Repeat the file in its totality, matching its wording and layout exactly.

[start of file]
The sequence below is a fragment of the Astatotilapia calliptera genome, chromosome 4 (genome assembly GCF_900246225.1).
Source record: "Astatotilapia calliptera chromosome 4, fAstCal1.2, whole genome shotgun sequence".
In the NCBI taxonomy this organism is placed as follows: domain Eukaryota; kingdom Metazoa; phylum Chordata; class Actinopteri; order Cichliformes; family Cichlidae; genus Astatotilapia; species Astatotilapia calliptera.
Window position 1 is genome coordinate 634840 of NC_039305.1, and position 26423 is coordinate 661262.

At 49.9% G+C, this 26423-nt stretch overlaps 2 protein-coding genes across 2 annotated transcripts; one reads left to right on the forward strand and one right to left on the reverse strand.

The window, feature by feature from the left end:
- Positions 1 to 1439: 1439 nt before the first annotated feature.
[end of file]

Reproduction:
The sequence below is a fragment of the Astatotilapia calliptera genome, chromosome 4 (genome assembly GCF_900246225.1).
Source record: "Astatotilapia calliptera chromosome 4, fAstCal1.2, whole genome shotgun sequence".
In the NCBI taxonomy this organism is placed as follows: domain Eukaryota; kingdom Metazoa; phylum Chordata; class Actinopteri; order Cichliformes; family Cichlidae; genus Astatotilapia; species Astatotilapia calliptera.
Window position 1 is genome coordinate 634840 of NC_039305.1, and position 26423 is coordinate 661262.

At 49.9% G+C, this 26423-nt stretch overlaps 2 protein-coding genes across 2 annotated transcripts; one reads left to right on the forward strand and one right to left on the reverse strand.

The window, feature by feature from the left end:
- Positions 1 to 1439: 1439 nt before the first annotated feature.